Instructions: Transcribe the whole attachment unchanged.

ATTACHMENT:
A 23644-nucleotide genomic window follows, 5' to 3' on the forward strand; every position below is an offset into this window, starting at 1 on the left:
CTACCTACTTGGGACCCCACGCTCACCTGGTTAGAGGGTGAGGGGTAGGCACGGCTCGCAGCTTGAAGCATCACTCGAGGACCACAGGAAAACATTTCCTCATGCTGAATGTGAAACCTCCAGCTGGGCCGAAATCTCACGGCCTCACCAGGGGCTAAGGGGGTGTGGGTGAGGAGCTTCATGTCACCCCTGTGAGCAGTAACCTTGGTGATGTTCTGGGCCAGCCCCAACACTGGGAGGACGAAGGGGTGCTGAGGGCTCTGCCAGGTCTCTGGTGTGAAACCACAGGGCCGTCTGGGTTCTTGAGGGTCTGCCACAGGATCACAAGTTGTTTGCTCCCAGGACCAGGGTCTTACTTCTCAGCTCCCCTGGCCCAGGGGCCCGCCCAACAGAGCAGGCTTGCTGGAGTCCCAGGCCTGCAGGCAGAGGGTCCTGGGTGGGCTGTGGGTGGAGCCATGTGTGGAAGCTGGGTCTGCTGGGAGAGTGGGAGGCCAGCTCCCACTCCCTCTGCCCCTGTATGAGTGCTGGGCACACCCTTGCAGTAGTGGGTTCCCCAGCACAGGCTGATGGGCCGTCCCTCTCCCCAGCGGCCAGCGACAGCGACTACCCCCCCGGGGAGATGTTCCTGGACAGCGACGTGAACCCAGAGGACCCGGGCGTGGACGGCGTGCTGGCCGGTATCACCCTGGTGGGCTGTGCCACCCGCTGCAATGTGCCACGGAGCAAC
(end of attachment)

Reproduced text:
A 23644-nucleotide genomic window follows, 5' to 3' on the forward strand; every position below is an offset into this window, starting at 1 on the left:
CTACCTACTTGGGACCCCACGCTCACCTGGTTAGAGGGTGAGGGGTAGGCACGGCTCGCAGCTTGAAGCATCACTCGAGGACCACAGGAAAACATTTCCTCATGCTGAATGTGAAACCTCCAGCTGGGCCGAAATCTCACGGCCTCACCAGGGGCTAAGGGGGTGTGGGTGAGGAGCTTCATGTCACCCCTGTGAGCAGTAACCTTGGTGATGTTCTGGGCCAGCCCCAACACTGGGAGGACGAAGGGGTGCTGAGGGCTCTGCCAGGTCTCTGGTGTGAAACCACAGGGCCGTCTGGGTTCTTGAGGGTCTGCCACAGGATCACAAGTTGTTTGCTCCCAGGACCAGGGTCTTACTTCTCAGCTCCCCTGGCCCAGGGGCCCGCCCAACAGAGCAGGCTTGCTGGAGTCCCAGGCCTGCAGGCAGAGGGTCCTGGGTGGGCTGTGGGTGGAGCCATGTGTGGAAGCTGGGTCTGCTGGGAGAGTGGGAGGCCAGCTCCCACTCCCTCTGCCCCTGTATGAGTGCTGGGCACACCCTTGCAGTAGTGGGTTCCCCAGCACAGGCTGATGGGCCGTCCCTCTCCCCAGCGGCCAGCGACAGCGACTACCCCCCCGGGGAGATGTTCCTGGACAGCGACGTGAACCCAGAGGACCCGGGCGTGGACGGCGTGCTGGCCGGTATCACCCTGGTGGGCTGTGCCACCCGCTGCAATGTGCCACGGAGCAAC